Yet the critical silence of Ukraine's religious communities is only one dimension of their involvement. Long before the conflict, and with heightened intensity since its outbreak, a more pro-active strategy has been brewing inside the Orthodox Churches of Ukraine, one that in 2018 President Poroshenko took the momentous step of endorsing. Its name is autocephaly, and its geopolitical significance reaches far beyond any fraternal arrangements between churches in Ukraine. Its mere mention provokes heated social and political debates both at home and abroad.
In Orthodox Christian parlance, autocephaly refers to a principle of governance whereby decision-making authority is devolved from a higher, central authority to a local jurisdiction. Such delegation of power may occur amicably when the two parties achieve mutual understanding. But when agreement is lacking and the patriarchate withholds its blessing, a unilateral declaration of independence by the local church can amount to a rupture of relations. Then it is typically condemned as a schism, a breach of the "sacred unity" of the church. That much may serve as a rudimentary definition. As usual, the devil is in the details.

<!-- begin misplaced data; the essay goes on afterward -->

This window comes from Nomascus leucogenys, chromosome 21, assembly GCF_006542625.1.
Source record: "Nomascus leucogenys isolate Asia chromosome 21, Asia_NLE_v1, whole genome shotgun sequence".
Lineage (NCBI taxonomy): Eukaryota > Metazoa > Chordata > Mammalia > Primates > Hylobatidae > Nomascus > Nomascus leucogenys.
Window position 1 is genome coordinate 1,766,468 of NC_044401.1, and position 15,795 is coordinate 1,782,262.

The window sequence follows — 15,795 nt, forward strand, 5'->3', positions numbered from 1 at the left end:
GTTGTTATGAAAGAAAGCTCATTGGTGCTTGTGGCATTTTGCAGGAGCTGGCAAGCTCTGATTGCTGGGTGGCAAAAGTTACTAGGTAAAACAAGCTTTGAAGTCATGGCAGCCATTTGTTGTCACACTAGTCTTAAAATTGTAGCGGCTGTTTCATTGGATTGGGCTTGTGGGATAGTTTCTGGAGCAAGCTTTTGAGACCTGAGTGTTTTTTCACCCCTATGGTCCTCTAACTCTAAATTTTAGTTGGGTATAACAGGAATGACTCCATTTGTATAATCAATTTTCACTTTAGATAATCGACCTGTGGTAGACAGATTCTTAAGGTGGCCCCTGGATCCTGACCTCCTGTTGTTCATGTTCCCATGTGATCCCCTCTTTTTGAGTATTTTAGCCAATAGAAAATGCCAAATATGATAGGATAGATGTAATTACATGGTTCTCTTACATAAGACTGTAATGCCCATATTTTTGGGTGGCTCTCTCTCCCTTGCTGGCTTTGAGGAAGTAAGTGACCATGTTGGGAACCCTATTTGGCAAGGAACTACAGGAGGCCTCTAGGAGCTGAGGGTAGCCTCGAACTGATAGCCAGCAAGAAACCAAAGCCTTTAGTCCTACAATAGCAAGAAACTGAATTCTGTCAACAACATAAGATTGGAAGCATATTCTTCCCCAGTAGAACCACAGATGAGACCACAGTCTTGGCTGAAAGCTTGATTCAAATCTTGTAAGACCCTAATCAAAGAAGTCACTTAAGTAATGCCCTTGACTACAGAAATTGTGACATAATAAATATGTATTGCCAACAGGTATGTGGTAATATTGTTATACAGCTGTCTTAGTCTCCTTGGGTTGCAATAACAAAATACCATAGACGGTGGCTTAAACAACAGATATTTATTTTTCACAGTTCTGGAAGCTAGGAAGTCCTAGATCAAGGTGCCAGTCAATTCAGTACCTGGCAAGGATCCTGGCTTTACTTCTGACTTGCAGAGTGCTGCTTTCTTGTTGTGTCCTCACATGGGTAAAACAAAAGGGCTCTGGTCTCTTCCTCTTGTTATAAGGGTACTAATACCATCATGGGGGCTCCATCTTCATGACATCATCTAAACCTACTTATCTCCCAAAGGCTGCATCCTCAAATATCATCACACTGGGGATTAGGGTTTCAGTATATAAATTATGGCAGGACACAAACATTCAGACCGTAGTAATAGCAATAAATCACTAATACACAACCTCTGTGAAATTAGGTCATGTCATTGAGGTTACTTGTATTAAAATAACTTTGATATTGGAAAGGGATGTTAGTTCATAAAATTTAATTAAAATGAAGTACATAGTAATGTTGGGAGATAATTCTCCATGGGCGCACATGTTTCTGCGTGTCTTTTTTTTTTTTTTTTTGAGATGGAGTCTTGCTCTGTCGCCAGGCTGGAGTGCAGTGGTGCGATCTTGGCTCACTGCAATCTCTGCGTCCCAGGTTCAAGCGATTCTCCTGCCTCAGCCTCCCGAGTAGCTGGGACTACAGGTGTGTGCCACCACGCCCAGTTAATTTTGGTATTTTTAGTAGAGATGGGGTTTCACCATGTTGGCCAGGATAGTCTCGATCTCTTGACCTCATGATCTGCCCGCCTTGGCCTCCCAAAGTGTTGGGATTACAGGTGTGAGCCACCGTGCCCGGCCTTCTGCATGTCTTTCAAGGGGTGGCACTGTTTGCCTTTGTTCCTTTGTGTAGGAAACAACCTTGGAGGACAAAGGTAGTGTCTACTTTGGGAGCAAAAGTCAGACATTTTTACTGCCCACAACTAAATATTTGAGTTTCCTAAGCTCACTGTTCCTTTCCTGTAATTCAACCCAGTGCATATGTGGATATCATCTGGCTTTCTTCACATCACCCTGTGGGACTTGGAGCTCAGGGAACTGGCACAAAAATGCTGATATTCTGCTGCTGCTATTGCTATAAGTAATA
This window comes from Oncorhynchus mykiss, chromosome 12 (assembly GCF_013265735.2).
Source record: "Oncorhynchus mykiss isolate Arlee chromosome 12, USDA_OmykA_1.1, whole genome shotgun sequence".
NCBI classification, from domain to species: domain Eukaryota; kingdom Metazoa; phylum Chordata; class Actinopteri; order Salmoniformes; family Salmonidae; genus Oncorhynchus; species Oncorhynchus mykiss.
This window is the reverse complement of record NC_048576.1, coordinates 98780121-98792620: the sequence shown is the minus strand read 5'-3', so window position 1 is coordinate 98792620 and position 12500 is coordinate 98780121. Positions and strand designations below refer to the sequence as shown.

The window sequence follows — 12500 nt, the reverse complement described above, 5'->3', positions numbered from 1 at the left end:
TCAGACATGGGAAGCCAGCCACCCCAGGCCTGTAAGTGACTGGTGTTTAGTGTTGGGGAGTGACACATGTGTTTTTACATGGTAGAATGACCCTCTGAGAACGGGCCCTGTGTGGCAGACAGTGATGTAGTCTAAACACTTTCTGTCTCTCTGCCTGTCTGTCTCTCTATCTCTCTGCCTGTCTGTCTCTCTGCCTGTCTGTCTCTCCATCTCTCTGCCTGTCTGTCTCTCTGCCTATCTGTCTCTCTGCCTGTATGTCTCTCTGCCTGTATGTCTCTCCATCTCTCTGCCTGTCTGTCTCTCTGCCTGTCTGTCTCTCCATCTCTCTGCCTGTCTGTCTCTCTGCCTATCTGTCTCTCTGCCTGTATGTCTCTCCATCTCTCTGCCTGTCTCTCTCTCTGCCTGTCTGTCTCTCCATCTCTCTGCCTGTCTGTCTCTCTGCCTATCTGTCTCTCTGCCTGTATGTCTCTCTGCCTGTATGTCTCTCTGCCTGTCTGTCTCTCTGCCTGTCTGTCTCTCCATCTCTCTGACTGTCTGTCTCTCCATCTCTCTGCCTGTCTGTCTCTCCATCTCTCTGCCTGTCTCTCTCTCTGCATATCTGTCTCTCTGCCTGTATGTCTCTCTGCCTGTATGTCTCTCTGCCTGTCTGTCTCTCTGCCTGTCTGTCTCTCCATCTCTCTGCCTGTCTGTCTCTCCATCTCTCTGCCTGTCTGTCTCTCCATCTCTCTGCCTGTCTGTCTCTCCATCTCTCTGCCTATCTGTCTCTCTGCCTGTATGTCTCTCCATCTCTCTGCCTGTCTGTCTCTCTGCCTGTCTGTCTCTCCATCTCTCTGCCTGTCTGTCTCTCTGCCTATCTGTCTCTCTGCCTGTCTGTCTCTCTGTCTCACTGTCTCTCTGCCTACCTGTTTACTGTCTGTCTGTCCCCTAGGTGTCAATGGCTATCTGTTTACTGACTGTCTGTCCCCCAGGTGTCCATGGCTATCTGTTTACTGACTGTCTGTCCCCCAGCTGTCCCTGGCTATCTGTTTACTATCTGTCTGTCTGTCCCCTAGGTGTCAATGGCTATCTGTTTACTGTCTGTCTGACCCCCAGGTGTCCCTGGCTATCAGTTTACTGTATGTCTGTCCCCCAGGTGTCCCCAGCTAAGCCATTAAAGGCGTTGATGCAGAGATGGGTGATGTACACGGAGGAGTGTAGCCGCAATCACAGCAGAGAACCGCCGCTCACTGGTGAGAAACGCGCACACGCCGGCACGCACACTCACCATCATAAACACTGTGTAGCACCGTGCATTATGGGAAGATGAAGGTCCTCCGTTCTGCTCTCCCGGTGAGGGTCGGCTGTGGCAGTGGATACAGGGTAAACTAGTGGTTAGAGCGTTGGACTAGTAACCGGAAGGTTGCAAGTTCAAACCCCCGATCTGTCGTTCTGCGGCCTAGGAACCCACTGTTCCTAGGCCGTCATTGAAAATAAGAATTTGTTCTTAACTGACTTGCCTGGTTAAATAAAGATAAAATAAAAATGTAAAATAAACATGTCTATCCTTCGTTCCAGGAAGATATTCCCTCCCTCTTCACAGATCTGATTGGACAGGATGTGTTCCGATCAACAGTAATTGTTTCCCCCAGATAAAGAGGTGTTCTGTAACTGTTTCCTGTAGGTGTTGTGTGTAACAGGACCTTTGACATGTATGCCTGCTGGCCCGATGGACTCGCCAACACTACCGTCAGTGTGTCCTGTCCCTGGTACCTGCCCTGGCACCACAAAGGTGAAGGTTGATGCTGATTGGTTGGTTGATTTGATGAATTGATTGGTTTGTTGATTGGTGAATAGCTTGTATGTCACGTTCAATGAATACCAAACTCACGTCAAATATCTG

The idea of autocephaly has circulated in Ukraine for a long time and in diverse forms. With the outbreak of war, the mobilization of social solidarity quickly became a political priority. The goal of unifying three separate Orthodox jurisdictions is now recognized as a strategic imperative as well.
The decline of Russian Orthodoxy in Ukraine
What was until recently Ukraine's largest Orthodox jurisdiction, the affiliate of the Russian Orthodox Church has deep historic roots that extend far beyond Soviet history into imperial Russian times. But since the eve of Ukraine's independence (1991) its fortunes declined as it suffered three successive, major departures.
First: in the late 1980s, under Gorbachev's reforms the Ukrainian Catholic Church of western Ukraine regained its legal status. After over 40 years of repression and coercive unification with Russian Orthodoxy, some three million members decided to leave the Moscow Patriarchate and rejoin their ancestral, Byzantine Catholic jurisdiction. The Russian Orthodox Church has viewed this reunion of the "Uniates" with the Church of Rome as a kind of schism. In effect, it was a reiteration of that church's original parting of ways with Orthodoxy in the 16th century.